Jump to Main Content
Characterizing the proteome and oxi-proteome of apple in response to a host (Penicillium expansum) and a non-host (Penicillium digitatum) pathogen
- Buron-Moles, Gemma, Wisniewski, Michael, Viñas, Inmaculada, Teixidó, Neus, Usall, Josep, Droby, Samir, Torres, Rosario
- Journal of proteomics 2015 v.114 pp. 136
- Penicillium digitatum, Penicillium expansum, apples, biotic stress, host-pathogen relationships, plant pathogenic fungi, plant proteins, postharvest diseases, protein content, proteome, proteomics, quantitative analysis, reactive oxygen species, transcription (genetics)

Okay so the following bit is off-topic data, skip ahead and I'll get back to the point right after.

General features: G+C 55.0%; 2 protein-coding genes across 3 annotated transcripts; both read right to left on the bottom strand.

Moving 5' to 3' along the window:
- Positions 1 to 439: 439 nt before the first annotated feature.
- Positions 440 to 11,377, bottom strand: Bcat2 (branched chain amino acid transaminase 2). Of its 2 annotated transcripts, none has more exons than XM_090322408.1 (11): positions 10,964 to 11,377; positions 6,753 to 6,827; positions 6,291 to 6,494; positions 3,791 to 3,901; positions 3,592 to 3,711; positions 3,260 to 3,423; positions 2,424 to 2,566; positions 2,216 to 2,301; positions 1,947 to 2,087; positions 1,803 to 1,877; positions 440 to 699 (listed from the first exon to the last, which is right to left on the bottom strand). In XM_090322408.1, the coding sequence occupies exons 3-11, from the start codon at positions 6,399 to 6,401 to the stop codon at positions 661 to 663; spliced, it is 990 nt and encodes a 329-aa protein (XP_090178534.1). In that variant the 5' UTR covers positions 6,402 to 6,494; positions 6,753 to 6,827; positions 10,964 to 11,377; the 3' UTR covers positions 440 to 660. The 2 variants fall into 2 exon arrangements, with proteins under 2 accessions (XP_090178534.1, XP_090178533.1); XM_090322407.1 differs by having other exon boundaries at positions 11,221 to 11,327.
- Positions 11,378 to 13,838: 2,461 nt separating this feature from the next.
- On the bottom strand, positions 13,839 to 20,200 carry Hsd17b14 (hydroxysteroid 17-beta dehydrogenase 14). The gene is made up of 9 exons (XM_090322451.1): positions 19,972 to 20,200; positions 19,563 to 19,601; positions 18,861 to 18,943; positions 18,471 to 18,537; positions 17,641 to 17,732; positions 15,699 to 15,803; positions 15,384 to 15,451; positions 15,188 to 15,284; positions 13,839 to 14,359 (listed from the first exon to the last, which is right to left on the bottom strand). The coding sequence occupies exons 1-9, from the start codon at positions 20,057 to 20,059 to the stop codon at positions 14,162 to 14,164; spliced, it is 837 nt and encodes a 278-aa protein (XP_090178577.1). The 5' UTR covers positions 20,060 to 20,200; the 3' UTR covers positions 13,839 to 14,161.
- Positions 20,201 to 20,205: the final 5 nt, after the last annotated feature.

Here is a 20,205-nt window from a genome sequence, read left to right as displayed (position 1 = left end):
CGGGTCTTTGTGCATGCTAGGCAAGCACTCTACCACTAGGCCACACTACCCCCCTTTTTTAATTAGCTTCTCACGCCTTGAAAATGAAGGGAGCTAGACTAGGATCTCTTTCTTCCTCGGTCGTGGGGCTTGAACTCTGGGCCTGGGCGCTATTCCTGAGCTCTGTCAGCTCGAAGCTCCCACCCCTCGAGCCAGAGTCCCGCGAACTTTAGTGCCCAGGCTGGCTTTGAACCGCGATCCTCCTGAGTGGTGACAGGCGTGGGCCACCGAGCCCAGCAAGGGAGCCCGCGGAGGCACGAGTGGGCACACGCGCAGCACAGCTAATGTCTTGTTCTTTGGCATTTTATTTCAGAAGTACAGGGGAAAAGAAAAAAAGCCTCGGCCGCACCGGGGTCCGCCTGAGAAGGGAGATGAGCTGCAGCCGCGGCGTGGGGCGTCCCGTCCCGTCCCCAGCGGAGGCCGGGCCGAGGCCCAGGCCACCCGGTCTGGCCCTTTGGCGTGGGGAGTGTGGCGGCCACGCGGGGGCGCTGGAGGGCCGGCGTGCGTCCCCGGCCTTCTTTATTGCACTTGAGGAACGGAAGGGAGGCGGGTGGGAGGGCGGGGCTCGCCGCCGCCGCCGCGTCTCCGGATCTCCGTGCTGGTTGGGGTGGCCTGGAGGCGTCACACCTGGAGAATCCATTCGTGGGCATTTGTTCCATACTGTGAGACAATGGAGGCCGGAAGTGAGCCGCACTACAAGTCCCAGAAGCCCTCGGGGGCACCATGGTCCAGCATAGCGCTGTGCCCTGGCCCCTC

- Apples are subjected to both abiotic and biotic stresses during the postharvest period, which lead to large economic losses worldwide. To obtain biochemical insights into apple defense response, we monitored the protein abundance changes (proteome), as well as the protein carbonyls (oxi-proteome) formed by reactive oxygen species (ROS) in ‘Golden Smoothee’ apple in response to wounding, Penicillium expansum (host) and Penicillium digitatum (non-host) pathogens with select transcriptional studies. To examine the biological relevance of the results, we described quantitative and oxidative protein changes into the gene ontology functional categories, as well as into de KEGG pathways.We identified 26 proteins that differentially changed in abundance in response to wounding, P. expansum or P. digitatum infection. While these changes showed some similarities between the apple responses and abiotic and biotic stresses, Mal d 1.03A case, other proteins as Mal d 1.03E and EF-Tu were specifically induced in response to P. digitatum infection.Using a protein carbonyl detection method based on fluorescent Bodipy, we detected and identified 27 oxidized proteins as sensitive ROS targets. These ROS target proteins were related to metabolism processes, suggesting that this process plays a leading role in apple fruit defense response against abiotic and biotic stresses. ACC oxidase and two glutamine synthetases showed the highest protein oxidation level in response to P. digitatum infection.Documenting changes in the proteome and, specifically in oxi-proteome of apple can provide information that can be used to better understand how impaired protein functions may affect apple defense mechanisms. Possible mechanisms by which these modified proteins are involved in fruit defense response are discussed.Mechanical damage in apple fruits is linked annually to large economic losses due to opportunistic infection by postharvest pathogens, such as P. expansum. Despite the current use of chemical fungicides and the implementation of new alternative strategies, blue mold remains a critical disease of these stored fruits worldwide. Actual trends are focused on acquiring the knowledge of the host–pathogen interactions because it may help on finding new rational and environmentally friendly control alternatives. Despite the economic importance of some postharvest diseases, proteomics has only been applied in a few cases to study fruit–pathogen interactions. On the one hand, this is the first study that monitored changes at the proteome and oxi-proteome level in ‘Golden Smoothee’ apple fruits in response to P. expansum (compatible) and P. digitatum (non-host) pathogens. On the other hand, the main technological innovation of the reported research is the detection and quantification of oxidized (carbonylated) proteins to assess protein oxidative damage, avoiding the immunoblotting technique.The importance of the biological process investigated lies in the different mechanisms induced in fruit in response to P. expansum and P. digitatum. Results revealed that fruit recognizes and reacts to P. expansum in a similar manner to wounding, while its response to P. digitatum exhibits few differences in the protein profile. Documenting changes in the proteome and, specifically in oxi-proteome of apple can provide information that can be used to better understand how impaired protein functions may affect apple defense mechanisms. It also provides new biomarkers for oxidative damage mainly caused by the oxidative response occurring in fruit tissue in response to a host and a non-host pathogen.